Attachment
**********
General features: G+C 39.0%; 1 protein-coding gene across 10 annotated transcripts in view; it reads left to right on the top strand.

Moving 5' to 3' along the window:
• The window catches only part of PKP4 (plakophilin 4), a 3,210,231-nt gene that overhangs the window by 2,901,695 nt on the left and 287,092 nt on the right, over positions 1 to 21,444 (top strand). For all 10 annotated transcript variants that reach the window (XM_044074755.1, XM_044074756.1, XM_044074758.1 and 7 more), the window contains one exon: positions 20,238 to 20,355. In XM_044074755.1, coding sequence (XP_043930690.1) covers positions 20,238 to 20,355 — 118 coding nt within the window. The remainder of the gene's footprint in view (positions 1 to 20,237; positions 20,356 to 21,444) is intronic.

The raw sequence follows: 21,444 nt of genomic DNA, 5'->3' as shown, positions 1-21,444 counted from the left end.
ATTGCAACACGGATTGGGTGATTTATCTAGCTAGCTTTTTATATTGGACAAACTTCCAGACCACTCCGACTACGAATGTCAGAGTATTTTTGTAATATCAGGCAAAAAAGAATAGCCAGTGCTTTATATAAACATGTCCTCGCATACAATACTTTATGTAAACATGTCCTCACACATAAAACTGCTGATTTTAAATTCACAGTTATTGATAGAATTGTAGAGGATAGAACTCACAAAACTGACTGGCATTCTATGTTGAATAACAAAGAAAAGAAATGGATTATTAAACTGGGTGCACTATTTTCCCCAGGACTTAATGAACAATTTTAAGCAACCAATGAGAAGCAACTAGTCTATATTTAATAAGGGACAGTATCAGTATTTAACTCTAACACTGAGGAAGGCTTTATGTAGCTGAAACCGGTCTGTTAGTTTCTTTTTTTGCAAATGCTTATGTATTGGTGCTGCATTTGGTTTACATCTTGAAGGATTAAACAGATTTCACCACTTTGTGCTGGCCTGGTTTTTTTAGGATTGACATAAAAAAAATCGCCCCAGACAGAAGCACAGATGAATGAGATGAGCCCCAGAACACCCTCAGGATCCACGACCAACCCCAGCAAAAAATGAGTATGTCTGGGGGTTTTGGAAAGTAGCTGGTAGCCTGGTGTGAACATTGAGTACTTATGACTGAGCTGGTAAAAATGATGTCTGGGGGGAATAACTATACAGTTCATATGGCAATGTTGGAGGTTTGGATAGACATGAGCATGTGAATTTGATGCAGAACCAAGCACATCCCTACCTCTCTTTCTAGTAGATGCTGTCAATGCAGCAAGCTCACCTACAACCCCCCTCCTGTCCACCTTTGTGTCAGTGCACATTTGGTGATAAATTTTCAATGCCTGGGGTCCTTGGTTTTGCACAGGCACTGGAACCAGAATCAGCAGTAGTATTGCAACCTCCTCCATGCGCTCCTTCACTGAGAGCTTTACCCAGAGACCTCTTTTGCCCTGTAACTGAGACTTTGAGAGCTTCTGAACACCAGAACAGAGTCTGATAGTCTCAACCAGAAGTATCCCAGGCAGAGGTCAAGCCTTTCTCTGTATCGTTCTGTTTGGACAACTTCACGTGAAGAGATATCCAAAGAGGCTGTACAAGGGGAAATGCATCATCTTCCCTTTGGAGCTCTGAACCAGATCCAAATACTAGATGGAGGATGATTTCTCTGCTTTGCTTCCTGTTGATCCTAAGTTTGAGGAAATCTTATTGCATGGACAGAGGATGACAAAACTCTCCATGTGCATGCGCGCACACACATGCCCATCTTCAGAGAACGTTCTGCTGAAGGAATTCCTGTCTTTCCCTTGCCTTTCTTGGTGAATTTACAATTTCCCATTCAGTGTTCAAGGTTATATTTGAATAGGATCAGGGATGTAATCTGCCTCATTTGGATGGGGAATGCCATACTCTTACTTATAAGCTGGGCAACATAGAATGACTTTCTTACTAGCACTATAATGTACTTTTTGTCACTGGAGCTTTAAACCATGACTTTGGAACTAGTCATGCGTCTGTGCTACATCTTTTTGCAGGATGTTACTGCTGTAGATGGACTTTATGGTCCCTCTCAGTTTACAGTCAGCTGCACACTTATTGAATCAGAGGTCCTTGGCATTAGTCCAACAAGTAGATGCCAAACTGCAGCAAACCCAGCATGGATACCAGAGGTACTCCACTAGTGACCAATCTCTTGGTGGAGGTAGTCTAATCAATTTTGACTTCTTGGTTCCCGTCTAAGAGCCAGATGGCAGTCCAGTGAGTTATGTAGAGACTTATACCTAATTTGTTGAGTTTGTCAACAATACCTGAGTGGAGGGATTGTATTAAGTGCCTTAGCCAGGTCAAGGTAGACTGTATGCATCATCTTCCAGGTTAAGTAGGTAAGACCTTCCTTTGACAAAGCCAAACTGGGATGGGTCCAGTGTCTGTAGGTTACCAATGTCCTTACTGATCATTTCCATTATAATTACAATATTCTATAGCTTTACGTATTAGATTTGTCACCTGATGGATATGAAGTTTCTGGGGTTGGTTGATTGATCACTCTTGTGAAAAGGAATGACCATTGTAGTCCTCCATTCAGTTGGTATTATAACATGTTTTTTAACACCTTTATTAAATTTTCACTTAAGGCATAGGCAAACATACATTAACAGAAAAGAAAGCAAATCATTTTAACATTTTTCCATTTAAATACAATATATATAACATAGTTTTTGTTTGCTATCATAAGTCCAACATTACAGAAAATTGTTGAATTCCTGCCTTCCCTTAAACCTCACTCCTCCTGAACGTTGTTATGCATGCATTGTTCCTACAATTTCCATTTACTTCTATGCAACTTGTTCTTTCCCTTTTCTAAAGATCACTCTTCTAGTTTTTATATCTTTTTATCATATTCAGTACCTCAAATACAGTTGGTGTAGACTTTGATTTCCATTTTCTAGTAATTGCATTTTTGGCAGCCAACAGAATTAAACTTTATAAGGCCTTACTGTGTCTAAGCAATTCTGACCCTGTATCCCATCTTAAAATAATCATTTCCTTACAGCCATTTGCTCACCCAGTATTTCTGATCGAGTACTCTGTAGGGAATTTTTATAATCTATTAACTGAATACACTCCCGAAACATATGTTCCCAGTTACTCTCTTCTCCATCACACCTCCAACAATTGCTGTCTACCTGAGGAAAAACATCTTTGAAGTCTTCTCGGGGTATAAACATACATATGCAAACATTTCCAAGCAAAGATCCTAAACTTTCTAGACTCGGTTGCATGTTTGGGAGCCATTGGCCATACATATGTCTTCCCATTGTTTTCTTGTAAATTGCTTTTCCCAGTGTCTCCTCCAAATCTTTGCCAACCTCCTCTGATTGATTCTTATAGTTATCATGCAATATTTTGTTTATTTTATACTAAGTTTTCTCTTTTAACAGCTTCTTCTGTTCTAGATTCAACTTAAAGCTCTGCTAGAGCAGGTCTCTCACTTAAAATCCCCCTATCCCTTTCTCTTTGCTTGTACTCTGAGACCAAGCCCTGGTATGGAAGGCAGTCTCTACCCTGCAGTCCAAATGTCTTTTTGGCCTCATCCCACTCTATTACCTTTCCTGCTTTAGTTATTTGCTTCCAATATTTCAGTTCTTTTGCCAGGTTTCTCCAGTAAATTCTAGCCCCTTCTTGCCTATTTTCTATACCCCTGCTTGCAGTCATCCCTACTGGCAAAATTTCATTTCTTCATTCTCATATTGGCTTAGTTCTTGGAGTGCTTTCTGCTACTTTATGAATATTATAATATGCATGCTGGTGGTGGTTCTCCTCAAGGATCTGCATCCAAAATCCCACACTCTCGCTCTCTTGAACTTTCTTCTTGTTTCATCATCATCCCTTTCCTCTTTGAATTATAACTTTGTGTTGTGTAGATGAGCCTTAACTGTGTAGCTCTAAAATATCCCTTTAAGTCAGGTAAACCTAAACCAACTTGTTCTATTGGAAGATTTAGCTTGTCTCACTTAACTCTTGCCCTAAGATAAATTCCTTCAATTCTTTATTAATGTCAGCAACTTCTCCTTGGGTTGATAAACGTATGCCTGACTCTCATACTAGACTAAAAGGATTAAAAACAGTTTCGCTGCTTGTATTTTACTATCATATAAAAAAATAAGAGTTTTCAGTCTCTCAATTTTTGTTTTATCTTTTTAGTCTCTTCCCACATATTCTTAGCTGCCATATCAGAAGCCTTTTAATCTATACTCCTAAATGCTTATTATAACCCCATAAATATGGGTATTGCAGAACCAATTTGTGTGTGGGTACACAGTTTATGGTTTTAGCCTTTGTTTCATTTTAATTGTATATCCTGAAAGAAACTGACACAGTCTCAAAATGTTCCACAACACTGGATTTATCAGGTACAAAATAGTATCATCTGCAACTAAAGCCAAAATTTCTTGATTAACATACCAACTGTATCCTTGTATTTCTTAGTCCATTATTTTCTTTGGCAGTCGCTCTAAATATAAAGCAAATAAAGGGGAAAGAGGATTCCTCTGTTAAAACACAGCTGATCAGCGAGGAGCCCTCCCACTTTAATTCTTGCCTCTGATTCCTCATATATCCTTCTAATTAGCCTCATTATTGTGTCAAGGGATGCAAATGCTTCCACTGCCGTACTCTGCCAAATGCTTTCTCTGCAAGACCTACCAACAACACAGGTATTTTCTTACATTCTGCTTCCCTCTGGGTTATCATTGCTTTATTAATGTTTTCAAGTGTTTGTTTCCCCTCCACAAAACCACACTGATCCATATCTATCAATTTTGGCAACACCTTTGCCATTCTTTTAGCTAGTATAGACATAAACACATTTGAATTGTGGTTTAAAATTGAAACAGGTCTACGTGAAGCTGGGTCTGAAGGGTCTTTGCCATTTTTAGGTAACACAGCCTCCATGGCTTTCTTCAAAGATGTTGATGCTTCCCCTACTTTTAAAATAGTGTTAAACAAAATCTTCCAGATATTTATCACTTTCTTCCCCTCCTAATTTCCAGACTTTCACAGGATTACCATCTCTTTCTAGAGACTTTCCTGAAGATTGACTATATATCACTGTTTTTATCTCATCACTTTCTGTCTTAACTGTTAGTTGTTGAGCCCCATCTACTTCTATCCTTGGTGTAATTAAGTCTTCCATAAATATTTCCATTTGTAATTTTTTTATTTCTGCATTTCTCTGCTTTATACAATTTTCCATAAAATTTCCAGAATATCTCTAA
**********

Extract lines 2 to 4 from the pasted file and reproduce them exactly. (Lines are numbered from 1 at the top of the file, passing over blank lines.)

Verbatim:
Moving 5' to 3' along the window:
• The window catches only part of PKP4 (plakophilin 4), a 3,210,231-nt gene that overhangs the window by 2,901,695 nt on the left and 287,092 nt on the right, over positions 1 to 21,444 (top strand). For all 10 annotated transcript variants that reach the window (XM_044074755.1, XM_044074756.1, XM_044074758.1 and 7 more), the window contains one exon: positions 20,238 to 20,355. In XM_044074755.1, coding sequence (XP_043930690.1) covers positions 20,238 to 20,355 — 118 coding nt within the window. The remainder of the gene's footprint in view (positions 1 to 20,237; positions 20,356 to 21,444) is intronic.

The raw sequence follows: 21,444 nt of genomic DNA, 5'->3' as shown, positions 1-21,444 counted from the left end.